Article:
At night, Vincent has his nightmares. They are the other big focus of the game alongside the story. These sequences give you a very simple goal: climb for your life. As Vincent with ram horns, you must move around the big blocks to create paths across gorges, stairs to the next highest level and to create pathways to your freedom. It sounds simple; in fact, the rules are not hard to learn and the techniques the game teaches you in between stages become second nature with practice. But don't get me wrong. This is a hard game. Very hard. Sometimes it's damn near impossible to figure out exactly how to climb up a particularly unusual wall, full of holes or lacking in blocks to stack and make stairs, so you're left there to wonder how to climb the wall while the floor slowly falls away below your feet. Sometimes not so slowly. Each new area introduces a new kind of block, from ice blocks that will make you slip across its surface to trap blocks that sent up spikes to impale you. These sequences are also where the game really earns its M rating. There's a lot of blood and gore, especially when you die, and not to mention the huge, incredibly disturbing bosses that come after you at the end of each area.
In between stages you're allowed a rest area, where you can save, and you will be very grateful for these. You can also talk to the other people that are climbing in your dreams. Some of these people are based on the people you've met in real life, and talking to them may mean the difference between life and death for them, and for you as well, as they will teach you new techniques for climbing. The only time I could have any problem with the game is here; the somewhat wonky controls can be infuriating if they don't do exactly what you want them to do, which can result in instant death. Good thing lives are plentiful: not once did I run out of them, and I ended up with 80-something by the end.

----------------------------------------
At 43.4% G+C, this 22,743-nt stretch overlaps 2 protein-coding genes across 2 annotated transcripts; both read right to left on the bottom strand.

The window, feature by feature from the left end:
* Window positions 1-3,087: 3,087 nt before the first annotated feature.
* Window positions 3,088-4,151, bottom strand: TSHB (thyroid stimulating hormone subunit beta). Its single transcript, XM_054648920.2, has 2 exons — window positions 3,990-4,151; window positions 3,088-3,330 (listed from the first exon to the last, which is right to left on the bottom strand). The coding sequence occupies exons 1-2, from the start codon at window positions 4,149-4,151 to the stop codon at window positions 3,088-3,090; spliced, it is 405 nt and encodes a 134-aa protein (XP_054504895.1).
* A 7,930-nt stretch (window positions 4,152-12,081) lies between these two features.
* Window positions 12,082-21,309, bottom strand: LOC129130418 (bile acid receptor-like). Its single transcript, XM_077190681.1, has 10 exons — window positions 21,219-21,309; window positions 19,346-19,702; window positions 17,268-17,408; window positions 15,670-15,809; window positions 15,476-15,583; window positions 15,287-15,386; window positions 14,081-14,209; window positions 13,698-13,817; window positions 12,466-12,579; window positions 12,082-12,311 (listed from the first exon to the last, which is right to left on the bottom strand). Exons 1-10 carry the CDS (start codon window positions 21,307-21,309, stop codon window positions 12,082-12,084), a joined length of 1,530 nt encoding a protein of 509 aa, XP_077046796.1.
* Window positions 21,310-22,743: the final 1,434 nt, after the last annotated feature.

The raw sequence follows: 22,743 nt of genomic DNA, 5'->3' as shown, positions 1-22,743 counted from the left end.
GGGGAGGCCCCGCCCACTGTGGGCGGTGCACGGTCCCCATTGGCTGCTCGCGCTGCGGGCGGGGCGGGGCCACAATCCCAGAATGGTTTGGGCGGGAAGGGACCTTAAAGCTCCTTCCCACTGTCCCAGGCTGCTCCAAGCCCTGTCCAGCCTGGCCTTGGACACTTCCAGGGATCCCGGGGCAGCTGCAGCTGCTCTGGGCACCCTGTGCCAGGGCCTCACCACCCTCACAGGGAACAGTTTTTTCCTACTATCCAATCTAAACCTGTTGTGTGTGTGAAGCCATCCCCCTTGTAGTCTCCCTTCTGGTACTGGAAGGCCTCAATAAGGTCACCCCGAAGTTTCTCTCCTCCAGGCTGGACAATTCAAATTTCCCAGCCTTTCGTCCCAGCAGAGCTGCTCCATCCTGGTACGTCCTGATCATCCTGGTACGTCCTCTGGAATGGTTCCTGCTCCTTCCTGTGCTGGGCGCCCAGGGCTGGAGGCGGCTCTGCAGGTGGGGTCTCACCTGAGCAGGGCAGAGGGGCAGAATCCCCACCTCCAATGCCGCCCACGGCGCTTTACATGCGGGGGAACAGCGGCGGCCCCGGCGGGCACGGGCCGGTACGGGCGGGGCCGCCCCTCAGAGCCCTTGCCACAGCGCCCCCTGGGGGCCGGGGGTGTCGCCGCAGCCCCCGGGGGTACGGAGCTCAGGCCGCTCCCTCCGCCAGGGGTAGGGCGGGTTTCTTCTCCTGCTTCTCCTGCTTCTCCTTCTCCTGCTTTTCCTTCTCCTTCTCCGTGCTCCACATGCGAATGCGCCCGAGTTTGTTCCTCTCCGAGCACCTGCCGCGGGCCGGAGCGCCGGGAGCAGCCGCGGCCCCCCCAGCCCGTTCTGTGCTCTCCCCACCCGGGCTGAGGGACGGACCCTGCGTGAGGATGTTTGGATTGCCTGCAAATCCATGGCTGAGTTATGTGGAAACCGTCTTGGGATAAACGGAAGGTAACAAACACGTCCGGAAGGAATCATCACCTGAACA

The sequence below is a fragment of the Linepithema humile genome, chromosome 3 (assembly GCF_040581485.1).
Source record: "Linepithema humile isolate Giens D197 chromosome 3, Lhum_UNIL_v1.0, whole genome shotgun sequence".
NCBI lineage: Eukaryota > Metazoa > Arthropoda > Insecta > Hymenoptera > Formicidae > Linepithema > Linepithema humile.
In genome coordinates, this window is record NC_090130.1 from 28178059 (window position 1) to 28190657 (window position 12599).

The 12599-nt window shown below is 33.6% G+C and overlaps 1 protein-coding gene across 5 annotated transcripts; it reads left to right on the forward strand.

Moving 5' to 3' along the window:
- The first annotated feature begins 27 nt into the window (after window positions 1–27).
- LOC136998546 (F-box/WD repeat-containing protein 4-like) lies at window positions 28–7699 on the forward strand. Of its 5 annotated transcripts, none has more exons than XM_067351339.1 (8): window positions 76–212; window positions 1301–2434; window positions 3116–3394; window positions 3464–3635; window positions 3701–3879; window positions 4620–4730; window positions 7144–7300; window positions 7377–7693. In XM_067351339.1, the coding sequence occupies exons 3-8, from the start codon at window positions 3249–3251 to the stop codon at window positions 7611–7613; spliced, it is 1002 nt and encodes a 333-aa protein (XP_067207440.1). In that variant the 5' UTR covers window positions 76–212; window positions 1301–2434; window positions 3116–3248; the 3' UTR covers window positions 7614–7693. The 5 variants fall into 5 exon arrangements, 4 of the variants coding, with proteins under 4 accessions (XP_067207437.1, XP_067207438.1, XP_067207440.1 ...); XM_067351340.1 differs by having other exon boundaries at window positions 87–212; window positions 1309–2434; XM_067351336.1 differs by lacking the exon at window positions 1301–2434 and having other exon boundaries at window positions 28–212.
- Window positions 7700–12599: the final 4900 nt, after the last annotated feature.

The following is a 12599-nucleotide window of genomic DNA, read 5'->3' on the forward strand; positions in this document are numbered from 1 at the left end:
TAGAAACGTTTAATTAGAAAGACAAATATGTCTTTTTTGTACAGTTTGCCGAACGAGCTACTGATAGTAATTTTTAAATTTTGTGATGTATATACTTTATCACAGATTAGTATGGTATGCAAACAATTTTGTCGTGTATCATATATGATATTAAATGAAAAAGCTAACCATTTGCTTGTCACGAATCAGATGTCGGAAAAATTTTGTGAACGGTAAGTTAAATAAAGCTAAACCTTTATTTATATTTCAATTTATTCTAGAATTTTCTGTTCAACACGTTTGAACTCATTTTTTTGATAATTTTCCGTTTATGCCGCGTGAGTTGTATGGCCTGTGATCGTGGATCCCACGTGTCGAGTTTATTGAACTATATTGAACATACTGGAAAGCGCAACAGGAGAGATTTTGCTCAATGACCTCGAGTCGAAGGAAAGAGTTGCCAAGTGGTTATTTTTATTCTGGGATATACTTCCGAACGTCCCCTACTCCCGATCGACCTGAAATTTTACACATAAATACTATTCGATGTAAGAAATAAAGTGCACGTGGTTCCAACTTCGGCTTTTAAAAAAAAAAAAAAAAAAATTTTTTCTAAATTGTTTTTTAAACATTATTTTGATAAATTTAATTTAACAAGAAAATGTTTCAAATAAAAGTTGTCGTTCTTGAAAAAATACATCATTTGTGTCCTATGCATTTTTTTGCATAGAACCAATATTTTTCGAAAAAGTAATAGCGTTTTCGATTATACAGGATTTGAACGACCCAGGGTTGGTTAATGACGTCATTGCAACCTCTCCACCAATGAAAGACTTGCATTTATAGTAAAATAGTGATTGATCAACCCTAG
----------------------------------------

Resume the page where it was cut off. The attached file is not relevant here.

Some of the best things about the game come in the little tidbits of goodness that come in the most unexpected places. During the day when Vincent is hanging out in the bar, for instance, he will finish his glass of whatever he's drinking and the game will pop up with trivia about the drink. There's even an achievement/trophy for getting each piece of trivia for a drink, which will almost certainly be reached for at least one drink if you simply finish one every night, since Vincent's drink of choice is rum and cola. During the nightmares, in between stages he must enter a confessional to continue so that the lord of all this madness can ask a question of Vincent. Really, though, he's asking the player personal questions about their views on love and marriage, like "Do you see someone who cheats as admirable?" or "If you and your best friend's lover fell in love with each other, would you pursue a relationship or back off?" These questions are necessary for the story as they dictate which girl you end up choosing and affect Vincent's internal monologue in reaction to various plot twists, but the best part comes after the question, when the game accesses the internet to bring up a pie chart of how other players answered the question. It's old technology, but it's really cool to see that being implemented in a game in that way.
Overall, this game is one of the most unique and interesting games of the year. Not only that, it's really fun. The puzzles and block climbing gameplay, though seemingly too simple at first, will have you coming back for more, and the possibility of different ending encourages multiple playthroughs, even if you won't be answering the mid-area questions honestly next time around. The visual style is compelling, the music is fantastic and the story is a classic, tried and true romance. You owe it to yourself to experience this game, its exciting, lovable story and its addictive gameplay.
Catherine is available for the Xbox 360 and PS3 from Atlus.